I’ve spent the last few months finishing up a book with Bob Kolb, the Luther scholar, entitled Between Wittenberg and Geneva: Lutheran and Reformed Theology in Conversation. It is due from Baker later next year. Bob is, for my money, the greatest living Luther scholar in the English-speaking world. Working with him, I felt rather like this.
The project arose out of a three-way conversation between Bob, myself, and Dave Nelson at Baker. We were concerned about three things. First, many Lutheran students do not understand Reformed theology. Second, as a tit-for-tat, many Reformed students do not understand Lutheran theology. Third, many Evangelical students do not understand either Lutheran or Reformed theology and tend to identify the bits they like out of both traditions with their own while viewing the bits they don't like as aberrations or of marginal importance. Something needed to be done.
Both Bob and I wrote the book as catholic Christians – those who hold to the creeds of the ancient church – and as evangelical Christians – those who believe in justification by grace through faith and identify with ecclesiastical bodies which subscribe to Reformation confessions. To use Bob’s distinction, we do not write as Evangelicals whose movement is rooted in the revivals of the eighteenth century and which draws much of its strength from Baptist and parachurch circles. Thus, the volume has sections on some things of interest to Evangelicals, such as the doctrine of scripture, but also on matters of comparative indifference to Evangelicalism while yet of great importance to the Reformers, such as the Lord’s Supper.
The joy of the project lay much in our friendship but also in the fact that we allowed the history of our creeds and confessions and churches to guide our priorities and our discussion. A common commitment to Nicaea and Chalcedon, and a trust in God’s word and in the righteousness of Christ was the foundation which allowed then for substantial engagement. It also meant that we could disagree while yet preserving a common Christian bond of friendship. Further, it was good to have confessional history set the framework for our discussion. If nothing else, the debate over the Trinity of the last six months has pointed to how contemporary economies of power and money, detached from ecclesiastical accountability, profoundly shape the American Evangelical landscape. It has also revealed how the Evangelical mind is gripped by the notion that, while any deviation on scripture is lethal, considerable flexibility on the doctrine of God is tolerable. History indicates otherwise and Evangelicals need to understand that.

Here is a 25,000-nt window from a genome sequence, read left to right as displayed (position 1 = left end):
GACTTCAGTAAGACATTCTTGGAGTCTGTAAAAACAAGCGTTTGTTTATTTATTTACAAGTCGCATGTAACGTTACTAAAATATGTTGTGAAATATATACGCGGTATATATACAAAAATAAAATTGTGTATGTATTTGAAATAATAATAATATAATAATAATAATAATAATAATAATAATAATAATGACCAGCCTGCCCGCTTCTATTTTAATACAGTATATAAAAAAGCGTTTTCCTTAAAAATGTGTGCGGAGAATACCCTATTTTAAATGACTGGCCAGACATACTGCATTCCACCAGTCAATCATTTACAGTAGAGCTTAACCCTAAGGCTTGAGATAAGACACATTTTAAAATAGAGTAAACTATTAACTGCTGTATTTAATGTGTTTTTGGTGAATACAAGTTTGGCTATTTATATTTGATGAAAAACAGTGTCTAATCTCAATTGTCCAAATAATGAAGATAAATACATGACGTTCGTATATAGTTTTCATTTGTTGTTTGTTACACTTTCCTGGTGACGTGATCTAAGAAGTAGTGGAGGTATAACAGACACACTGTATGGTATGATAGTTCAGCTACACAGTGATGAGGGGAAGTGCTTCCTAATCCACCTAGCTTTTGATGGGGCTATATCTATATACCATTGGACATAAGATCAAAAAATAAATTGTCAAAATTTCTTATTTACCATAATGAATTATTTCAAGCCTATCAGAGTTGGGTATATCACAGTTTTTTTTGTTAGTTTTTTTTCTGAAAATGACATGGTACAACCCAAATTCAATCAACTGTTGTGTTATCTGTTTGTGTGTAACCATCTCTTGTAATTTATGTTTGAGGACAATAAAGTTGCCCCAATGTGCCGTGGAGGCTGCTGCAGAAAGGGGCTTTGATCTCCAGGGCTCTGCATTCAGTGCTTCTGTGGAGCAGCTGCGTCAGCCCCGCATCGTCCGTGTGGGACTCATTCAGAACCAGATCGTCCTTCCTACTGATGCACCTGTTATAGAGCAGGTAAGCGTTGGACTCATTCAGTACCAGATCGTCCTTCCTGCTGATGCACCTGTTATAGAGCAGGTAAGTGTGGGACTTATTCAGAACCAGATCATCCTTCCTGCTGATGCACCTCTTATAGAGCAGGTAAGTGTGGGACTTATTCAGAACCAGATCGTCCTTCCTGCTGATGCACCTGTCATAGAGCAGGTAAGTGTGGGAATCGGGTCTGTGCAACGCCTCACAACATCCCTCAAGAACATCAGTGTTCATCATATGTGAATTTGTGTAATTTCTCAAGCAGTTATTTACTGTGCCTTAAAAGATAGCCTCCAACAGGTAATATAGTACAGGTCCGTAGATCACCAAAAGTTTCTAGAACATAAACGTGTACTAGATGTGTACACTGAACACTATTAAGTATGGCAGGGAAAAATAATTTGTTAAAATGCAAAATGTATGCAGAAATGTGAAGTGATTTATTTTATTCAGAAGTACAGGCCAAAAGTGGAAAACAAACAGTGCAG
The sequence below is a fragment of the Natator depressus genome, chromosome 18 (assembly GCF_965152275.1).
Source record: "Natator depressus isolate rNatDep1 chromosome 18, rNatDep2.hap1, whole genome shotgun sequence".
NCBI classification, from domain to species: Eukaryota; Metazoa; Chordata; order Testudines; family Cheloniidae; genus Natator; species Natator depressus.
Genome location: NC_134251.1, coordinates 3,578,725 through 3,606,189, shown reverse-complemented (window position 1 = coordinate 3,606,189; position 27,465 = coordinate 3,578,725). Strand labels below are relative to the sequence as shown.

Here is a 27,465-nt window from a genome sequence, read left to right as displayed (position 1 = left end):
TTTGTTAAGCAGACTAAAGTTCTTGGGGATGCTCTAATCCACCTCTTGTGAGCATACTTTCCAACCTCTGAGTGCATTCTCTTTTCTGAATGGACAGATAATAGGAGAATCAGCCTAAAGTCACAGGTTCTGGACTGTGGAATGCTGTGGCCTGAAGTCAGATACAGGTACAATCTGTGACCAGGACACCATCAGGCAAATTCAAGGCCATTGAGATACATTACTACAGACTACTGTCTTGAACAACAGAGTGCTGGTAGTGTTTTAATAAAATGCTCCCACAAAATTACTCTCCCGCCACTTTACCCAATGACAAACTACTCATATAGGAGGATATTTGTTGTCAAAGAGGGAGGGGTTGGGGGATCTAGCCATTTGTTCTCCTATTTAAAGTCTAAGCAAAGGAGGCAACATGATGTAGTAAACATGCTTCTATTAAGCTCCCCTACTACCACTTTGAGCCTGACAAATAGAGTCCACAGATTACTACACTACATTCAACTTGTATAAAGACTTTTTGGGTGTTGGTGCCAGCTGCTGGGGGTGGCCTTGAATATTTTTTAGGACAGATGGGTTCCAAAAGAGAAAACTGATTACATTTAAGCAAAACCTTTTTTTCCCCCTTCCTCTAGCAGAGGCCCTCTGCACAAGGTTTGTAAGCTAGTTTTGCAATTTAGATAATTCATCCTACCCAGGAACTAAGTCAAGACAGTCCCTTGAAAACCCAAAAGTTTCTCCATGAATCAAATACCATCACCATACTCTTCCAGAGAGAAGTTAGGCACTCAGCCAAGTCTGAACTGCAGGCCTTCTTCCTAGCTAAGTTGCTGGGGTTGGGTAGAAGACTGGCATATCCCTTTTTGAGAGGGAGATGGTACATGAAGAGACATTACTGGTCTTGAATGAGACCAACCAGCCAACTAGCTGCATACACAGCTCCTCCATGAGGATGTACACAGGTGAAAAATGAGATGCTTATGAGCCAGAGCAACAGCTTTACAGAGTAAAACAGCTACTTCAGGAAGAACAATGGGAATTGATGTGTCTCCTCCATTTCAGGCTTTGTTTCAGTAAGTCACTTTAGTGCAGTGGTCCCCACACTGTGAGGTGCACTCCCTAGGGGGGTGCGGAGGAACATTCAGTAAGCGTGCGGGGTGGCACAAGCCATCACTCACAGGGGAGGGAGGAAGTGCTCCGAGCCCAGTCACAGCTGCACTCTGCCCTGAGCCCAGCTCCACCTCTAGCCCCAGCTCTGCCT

So as we head into 2017 and the 500th anniversary of the Reformation, Bob and I hope that our volume will contribute to mutual understanding between the Lutheran and Reformed heirs of the Reformation. And we hope too that it might encourage Evangelicals to think more seriously about the historical and ecclesiastical implications of the Reformation for the faith today.